(c) 2022 Josephine Lombardi
The Carrying of the Cross
The scourging leaves open wounds on Jesus’ back. No doubt, the wood of the cross presses into these sores. The Gospel writers tell us that Simon of Cyrene is asked to help Jesus and carries the cross part of the way. Simon is an example of how we can join our own pain and losses to those of Jesus. Simon’s assistance gave Jesus some relief during this excruciating ordeal.
Our loved ones walk with us whenever we face a life-threatening journey. Their comfort alleviates the pain we feel when a new cross comes soon after another, making the pain feel unbearable. Our crosses involve them, too. We suffer in ways unique to us, and those who love us suffer in ways that may be unknown to us.
Has a loving act of kindness given you relief in times of distress? Can we discern those crosses we are not to carry? Sometimes our good intentions, our desire to protect our loved ones, to cover up for their mistakes or to carry their crosses may lead to a delay in their own conversion process. It takes prayer and discernment to know what type of help is needed. What is certain, however, is our baptismal identity and how it informs our understanding of service and acts of charity.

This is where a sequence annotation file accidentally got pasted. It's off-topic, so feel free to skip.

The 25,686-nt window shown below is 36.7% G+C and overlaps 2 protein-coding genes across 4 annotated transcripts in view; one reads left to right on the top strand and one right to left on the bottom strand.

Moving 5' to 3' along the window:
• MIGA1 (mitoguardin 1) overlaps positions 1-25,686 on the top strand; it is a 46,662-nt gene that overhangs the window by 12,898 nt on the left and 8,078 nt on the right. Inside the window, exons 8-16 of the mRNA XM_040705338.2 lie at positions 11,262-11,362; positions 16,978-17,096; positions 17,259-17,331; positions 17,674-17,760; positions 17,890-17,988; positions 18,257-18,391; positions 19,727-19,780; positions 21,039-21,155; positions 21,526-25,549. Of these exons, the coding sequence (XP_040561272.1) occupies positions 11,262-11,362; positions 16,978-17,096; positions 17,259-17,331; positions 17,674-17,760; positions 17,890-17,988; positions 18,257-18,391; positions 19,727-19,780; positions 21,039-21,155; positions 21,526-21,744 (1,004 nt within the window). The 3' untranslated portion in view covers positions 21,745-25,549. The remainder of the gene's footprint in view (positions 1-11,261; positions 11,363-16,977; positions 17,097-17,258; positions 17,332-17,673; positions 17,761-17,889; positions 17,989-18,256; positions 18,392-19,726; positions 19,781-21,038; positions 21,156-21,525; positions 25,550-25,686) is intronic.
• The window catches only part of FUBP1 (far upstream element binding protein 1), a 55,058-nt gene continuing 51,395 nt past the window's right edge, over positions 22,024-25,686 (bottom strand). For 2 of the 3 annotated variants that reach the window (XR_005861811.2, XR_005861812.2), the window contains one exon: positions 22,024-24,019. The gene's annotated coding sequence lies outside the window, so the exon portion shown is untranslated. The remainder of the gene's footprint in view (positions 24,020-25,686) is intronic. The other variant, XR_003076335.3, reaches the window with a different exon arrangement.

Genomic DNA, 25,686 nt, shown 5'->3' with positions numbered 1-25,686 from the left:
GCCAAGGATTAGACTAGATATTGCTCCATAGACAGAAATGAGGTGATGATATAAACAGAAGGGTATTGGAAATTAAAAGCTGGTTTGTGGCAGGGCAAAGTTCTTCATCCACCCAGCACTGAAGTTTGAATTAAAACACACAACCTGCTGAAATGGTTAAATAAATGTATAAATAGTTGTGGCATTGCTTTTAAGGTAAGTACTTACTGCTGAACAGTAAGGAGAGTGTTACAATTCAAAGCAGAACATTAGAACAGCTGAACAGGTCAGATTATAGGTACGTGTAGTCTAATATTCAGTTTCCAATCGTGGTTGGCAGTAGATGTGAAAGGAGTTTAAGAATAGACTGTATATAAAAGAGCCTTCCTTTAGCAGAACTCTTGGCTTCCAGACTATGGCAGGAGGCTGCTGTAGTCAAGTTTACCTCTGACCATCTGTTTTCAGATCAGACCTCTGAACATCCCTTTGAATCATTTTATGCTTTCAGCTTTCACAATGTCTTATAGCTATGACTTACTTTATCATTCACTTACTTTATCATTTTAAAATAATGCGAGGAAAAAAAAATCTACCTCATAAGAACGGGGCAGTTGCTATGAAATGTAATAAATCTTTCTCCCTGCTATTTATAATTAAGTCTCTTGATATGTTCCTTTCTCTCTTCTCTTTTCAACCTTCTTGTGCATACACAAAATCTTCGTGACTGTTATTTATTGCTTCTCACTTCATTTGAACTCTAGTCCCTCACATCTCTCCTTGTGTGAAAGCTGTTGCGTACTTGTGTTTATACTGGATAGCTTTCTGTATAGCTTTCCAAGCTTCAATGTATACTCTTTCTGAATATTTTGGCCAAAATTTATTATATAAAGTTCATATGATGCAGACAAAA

By virtue of our baptism, we participate in the three fold office of Christ: prophet, priest, and king. Like Jesus, we can offer up our own sacrifices for the sake of others. Pope Saint John Paul II reminded us there is redemptive power in suffering that is joined to the suffering of Jesus. We are an extension of His body. St. Paul was very much aware of this mystery when he, too, offered up his own suffering.
Let us pray for all people who have experienced or witnessed trauma, abuse, and torture. Let us pray for all people who feel overwhelmed with grief, suffering due to the tragic and sudden death of loved ones.